One of the mysteries of the English language finally explained.
1Britishanother term for jobber (sense 1 of the noun)
- ‘Born in London of Dutch parents, his career 1793-1814 was as a stockjobber, initially in the family firm.’
- ‘The circumstances were, the plaintiff, who was a clergyman, lent the defendant, who was a stockjobber, 3000l. 4 per cent, annuities; the defendant, was a surety with Kentish for the re-transfer.’
2North American derogatory A stockbroker.
- ‘My friend the stockjobber closed his book, turned his back on his pitch, and walked with me off the Stock Exchange floor, down Throgmorton Street and into Bill Bentley's fish house.’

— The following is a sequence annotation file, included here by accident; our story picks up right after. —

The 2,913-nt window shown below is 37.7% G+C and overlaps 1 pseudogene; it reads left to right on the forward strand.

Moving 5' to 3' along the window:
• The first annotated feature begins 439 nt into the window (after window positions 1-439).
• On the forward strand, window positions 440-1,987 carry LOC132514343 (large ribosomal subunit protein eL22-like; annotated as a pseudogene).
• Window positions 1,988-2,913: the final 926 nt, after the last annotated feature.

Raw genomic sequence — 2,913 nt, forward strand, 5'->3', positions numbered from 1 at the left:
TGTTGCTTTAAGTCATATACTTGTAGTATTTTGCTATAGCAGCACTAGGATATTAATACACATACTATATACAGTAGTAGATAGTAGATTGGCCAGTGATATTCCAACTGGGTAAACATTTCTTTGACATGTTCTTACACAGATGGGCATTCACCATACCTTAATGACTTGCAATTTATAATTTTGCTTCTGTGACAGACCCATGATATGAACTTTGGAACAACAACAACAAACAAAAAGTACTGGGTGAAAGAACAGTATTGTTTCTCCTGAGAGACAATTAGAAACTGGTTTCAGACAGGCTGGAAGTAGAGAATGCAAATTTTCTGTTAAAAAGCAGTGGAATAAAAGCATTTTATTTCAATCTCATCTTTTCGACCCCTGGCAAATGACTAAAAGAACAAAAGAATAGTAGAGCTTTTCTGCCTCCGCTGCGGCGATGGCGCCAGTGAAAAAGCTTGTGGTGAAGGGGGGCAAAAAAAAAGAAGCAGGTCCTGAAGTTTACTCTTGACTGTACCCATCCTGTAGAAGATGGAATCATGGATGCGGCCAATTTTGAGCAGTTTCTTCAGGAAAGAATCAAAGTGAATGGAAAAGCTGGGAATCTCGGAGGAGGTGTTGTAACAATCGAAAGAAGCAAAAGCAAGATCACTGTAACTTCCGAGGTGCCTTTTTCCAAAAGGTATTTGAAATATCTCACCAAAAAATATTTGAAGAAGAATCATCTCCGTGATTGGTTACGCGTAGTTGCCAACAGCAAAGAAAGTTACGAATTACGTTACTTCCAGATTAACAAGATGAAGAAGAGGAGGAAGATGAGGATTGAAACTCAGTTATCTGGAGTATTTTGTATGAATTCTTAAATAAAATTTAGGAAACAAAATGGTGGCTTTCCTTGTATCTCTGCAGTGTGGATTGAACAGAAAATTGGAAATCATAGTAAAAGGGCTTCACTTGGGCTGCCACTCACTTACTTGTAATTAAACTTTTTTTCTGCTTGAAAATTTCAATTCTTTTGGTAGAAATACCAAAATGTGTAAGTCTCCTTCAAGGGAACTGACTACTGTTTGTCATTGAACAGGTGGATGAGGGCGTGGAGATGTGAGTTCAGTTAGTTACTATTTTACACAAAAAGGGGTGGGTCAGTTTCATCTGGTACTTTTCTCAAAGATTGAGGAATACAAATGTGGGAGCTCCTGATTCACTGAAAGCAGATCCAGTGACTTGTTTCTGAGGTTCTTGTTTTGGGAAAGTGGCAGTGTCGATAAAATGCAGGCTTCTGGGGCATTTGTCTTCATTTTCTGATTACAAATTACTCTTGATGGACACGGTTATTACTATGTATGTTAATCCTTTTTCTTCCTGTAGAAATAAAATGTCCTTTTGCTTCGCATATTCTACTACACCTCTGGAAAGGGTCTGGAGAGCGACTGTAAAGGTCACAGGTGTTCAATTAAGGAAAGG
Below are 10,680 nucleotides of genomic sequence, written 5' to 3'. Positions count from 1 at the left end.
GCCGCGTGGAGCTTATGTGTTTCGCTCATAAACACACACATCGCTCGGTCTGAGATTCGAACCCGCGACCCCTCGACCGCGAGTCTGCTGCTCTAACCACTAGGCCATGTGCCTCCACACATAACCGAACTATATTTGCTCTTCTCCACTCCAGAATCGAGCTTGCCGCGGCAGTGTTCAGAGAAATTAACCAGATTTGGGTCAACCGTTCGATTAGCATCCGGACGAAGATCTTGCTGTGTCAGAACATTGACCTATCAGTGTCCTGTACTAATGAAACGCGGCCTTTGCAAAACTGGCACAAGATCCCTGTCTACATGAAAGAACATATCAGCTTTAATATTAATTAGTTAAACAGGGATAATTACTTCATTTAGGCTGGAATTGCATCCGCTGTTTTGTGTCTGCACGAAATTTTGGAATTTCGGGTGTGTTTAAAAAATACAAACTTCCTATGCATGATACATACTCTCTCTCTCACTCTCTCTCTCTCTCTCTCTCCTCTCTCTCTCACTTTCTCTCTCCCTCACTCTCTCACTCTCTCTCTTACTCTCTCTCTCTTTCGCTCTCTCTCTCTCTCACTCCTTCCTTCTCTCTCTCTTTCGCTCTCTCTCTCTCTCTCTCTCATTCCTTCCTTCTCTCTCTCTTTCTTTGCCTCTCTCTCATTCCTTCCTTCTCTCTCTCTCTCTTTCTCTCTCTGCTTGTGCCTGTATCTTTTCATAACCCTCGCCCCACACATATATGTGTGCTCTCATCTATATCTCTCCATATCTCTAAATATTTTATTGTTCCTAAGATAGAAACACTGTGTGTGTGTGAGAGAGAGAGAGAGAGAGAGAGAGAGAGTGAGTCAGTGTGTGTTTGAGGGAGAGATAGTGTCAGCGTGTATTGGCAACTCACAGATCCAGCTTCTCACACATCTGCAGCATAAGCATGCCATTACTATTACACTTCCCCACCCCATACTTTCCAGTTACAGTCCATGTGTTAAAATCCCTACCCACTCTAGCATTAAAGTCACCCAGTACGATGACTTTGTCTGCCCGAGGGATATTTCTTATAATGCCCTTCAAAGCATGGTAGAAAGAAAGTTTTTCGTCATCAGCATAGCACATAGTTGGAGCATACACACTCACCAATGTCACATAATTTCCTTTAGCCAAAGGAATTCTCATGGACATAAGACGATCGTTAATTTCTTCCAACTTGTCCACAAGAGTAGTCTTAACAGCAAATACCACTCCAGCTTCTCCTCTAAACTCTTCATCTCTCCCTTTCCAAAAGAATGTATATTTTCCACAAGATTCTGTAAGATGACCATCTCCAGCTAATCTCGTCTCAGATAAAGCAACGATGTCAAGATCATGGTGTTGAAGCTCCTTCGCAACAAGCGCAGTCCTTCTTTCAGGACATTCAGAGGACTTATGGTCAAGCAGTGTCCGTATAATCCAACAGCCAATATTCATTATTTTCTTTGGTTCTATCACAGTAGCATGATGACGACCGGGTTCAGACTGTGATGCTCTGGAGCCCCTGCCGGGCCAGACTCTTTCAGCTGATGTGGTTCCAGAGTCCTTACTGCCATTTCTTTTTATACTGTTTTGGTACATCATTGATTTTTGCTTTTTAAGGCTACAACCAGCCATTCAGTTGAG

- ‘In the same period, English investors slowly overcame a long-standing suspicion of stockjobbers and the share markets.’
- ‘At the end of the novel she marries the stockjobber, a leading promoter of the American railway scheme.’
- ‘A second reason, certainly understood by the infamous stockjobbers crowding the coffee houses of Exchange Alley, was the option value of defaulting on future installments in case the stock began to lose value in the market.’
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